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Can Your Gut Protect You Against Cancer?

What if the best cancer prevention already exists, and it’s found in your body. Most people who are accustomed to searching for cancer cures from external sources so it may be hard to imagine that the solution for this horrible disease may lie in your gut in the form of bacteria.

More and more research shows that what happens in your gut can determine your health and wellbeing. That includes whether you’re likely to suffer from cancer or not. A recent study published in the journal Nature Communications showed how gut probiotics can help prevent cancer and may provide help in the treatment of cancer as well.

The research out of Babraham Institute in Cambridge, United Kingdom, demonstrates that gut bacteria influence genes, which in turn may reduce cancer risk. We tend to think of our genes as ticking time bombs when it comes to cancer, but this new research suggests that there are other factors, including gut health and the probiotic diversity and overall numbers found in our gut.

The researchers found that short chain fatty acids (SCFAs) are produced in the gut during the digestion of fruits and vegetables. They can move into the lining of the cells in our gut, thereby affecting our genes and the behavior of gut cells, through the increase of compounds that switch genes on or off.

On the flip side, to reduce gut bacteria, the scientists administered antibiotics and found that the reduction in bacteria caused an increase in compounds known as HDAC2, a high number of which have been linked to colorectal cancer. This research suggests our heavy reliance on antibiotics may have other ramifications other than just the formation of superbugs.

Related: 12 Proven Ways to Drastically Reduce Your Colon Cancer Risk

Fruits and vegetables are the key to increasing beneficial SCFAs and reducing harmful HDAC2. While many experts recommend getting at least 5 servings of fruits and vegetables daily, I think that number barely staves off disease and that we should be striving for 9-10 servings daily. This may sound like a lot but it is easy to achieve if you follow a few simple suggestions, including:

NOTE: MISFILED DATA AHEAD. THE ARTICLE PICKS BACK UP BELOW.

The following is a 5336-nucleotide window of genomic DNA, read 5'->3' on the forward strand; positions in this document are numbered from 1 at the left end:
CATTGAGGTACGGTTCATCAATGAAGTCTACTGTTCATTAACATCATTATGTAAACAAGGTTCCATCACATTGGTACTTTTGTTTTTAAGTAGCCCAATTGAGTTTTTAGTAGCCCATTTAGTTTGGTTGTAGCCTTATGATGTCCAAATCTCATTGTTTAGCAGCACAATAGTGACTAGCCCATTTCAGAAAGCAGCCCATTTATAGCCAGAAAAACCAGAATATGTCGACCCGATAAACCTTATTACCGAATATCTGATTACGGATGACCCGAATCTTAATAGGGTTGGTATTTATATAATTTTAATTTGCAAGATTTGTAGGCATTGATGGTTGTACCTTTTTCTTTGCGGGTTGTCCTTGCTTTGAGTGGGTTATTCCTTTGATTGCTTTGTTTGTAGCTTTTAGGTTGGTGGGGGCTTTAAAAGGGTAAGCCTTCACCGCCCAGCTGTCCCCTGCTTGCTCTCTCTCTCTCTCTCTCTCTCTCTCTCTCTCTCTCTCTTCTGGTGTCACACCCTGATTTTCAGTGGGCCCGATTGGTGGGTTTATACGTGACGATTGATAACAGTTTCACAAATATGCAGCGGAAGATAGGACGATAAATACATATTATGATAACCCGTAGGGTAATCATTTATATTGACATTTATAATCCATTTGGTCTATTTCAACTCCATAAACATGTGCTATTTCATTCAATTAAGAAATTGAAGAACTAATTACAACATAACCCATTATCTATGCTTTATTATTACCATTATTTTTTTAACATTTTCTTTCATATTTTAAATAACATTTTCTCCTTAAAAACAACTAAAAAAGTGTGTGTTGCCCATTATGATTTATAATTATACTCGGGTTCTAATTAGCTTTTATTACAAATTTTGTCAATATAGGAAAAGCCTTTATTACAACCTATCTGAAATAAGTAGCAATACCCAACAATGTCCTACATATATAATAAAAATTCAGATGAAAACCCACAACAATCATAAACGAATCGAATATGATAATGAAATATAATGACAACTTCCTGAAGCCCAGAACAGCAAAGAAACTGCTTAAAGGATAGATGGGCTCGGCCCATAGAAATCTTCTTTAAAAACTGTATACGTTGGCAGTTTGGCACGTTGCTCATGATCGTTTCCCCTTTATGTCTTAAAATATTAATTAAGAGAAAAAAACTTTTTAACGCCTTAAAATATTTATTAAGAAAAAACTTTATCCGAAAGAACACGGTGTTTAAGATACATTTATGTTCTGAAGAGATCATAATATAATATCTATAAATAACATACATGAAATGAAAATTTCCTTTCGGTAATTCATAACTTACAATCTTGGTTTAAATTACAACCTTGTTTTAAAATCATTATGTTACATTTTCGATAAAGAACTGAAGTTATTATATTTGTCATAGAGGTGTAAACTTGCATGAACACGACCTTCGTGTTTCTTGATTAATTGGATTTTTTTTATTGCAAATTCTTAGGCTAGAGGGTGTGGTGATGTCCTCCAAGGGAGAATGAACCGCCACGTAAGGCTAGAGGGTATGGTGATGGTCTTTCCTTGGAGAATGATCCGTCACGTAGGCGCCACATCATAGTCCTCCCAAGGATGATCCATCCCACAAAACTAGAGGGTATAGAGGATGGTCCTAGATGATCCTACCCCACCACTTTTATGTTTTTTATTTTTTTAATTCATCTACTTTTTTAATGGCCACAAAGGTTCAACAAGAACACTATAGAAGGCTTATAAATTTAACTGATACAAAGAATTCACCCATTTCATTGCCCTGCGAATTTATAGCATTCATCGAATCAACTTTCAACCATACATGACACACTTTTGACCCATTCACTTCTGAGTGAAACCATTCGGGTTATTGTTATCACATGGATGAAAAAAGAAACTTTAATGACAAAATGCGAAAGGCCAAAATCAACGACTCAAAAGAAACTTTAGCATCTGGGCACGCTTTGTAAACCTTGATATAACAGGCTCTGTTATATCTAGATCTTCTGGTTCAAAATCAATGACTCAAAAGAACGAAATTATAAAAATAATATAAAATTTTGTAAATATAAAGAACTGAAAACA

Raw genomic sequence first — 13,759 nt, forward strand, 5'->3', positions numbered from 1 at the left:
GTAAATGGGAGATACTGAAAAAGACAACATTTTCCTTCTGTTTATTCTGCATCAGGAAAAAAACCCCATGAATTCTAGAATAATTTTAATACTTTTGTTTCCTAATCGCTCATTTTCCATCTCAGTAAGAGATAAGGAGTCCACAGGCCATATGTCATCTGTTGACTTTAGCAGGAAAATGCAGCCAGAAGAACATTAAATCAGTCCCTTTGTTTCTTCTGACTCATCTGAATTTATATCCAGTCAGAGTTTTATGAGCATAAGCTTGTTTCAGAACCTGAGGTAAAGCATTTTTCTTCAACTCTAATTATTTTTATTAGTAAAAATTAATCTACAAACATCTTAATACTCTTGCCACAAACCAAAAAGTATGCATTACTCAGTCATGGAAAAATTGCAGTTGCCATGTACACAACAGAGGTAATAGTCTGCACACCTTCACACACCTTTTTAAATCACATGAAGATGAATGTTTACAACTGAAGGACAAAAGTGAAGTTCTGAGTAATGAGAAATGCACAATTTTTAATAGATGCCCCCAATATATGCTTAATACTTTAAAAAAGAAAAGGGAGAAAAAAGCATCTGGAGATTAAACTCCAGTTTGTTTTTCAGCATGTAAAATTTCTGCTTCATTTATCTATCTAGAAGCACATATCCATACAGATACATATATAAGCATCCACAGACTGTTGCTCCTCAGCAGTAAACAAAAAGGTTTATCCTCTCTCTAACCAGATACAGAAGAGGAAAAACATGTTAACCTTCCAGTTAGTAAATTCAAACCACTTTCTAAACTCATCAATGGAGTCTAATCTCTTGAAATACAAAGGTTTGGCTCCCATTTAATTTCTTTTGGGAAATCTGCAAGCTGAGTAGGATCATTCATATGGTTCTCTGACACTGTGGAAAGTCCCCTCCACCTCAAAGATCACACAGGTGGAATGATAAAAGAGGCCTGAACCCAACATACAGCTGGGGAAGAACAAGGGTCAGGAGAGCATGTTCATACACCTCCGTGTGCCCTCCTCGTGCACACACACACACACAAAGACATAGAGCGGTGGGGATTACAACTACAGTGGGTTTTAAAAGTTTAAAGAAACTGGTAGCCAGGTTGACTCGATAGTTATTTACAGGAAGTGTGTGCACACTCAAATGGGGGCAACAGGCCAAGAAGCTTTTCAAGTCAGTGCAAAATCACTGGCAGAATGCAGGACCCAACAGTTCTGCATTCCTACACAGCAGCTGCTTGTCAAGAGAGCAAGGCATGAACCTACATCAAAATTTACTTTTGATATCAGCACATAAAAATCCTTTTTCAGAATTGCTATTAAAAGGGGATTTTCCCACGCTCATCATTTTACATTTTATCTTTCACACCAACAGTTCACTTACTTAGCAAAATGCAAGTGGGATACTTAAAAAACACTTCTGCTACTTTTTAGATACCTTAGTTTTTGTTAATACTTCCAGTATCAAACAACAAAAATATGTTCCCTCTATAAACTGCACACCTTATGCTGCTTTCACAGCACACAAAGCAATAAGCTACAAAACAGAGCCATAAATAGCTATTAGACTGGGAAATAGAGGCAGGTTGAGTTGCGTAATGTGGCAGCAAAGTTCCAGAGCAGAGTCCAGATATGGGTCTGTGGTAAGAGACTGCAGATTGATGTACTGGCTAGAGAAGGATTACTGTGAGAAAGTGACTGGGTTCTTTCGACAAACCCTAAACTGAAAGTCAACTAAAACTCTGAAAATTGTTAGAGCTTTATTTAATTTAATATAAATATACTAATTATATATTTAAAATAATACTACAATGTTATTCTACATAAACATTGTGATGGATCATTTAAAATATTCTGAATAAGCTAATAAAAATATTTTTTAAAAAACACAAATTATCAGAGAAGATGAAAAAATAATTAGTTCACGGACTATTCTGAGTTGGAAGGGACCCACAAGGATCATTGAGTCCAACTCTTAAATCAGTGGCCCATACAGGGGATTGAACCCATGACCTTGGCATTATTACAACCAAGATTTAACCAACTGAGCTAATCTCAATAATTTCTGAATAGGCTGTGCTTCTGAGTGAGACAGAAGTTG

-Make vegetables the star of each meal, rather than just side dishes

-Eat fruit when you have a sweet tooth

-Eat a large salad daily

-Enjoy a bowl of soup blended from roasted vegetables on a regular basis (such as sweet potato, onion, garlic, squash, red or yellow peppers, etc.)

-If you don’t like vegetables try them in different ways than you’re accustomed to eating them. When I met my husband he ate exactly 4 fruits and vegetables. Now thanks to some creative and delicious cooking, most of his favorite foods are fruits and vegetables.

While the study didn’t explore the effects of fermented foods, other studies have found that eating fermented cabbage, such as that found in sauerkraut and kimchi, can reduce the risk of breast cancer. Cabbage, along with other cruciferous vegetables, has long been known to have anti-cancer properties, but when it is fermented with live cultures, the bacteria break down anti-cancer compounds known as glucosinolates into more active compounds called isothiocyanates, which are highly anti-cancerous.

Keep in mind that most of the sauerkraut and kimchi found in grocery stores has been pasteurized and has therefore lost most of its health benefits. Choose sauerkraut and kimchi found in the refrigerator section that states “contains live cultures” or something similar to reap the health benefits of these foods.

Equally important, many people continue to demand antibiotics from their doctors whenever they have a cold or flu, both of which are caused by viruses, not bacteria. That means, antibiotics will not be effective for their treatment. Worse than that, the list of problems linked to antibiotic drugs is growing and you may be needlessly causing your own suffering if you take them for viral conditions.

If you have a bacterial infection for which your doctor has prescribed antibiotics, be sure to supplement your diet with fermented foods and probiotics. A broad-spectrum probiotic supplement may he helpful to replenish lost beneficial bacteria due to antibiotic use. Ideally, choose one that includes: L. acidophilus, L. casei, L. plantarum, L. bulgaricus, L. reuteri and S. thermophilus as these strains have research-proven benefits against antibiotic-related concerns.

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Dr. Michelle Schoffro Cook, PhD, DNM is the publisher of the free e-news World’s Healthiest News, the Cultured Cook, president of ScentsationalWellness, and an international best-selling and 20-time published book author whose works include: The Cultured Cook: Delicious Fermented Foods with Probiotics to Knock Out Inflammation, Boost Gut Health, Lose Weight Extend Your Life.

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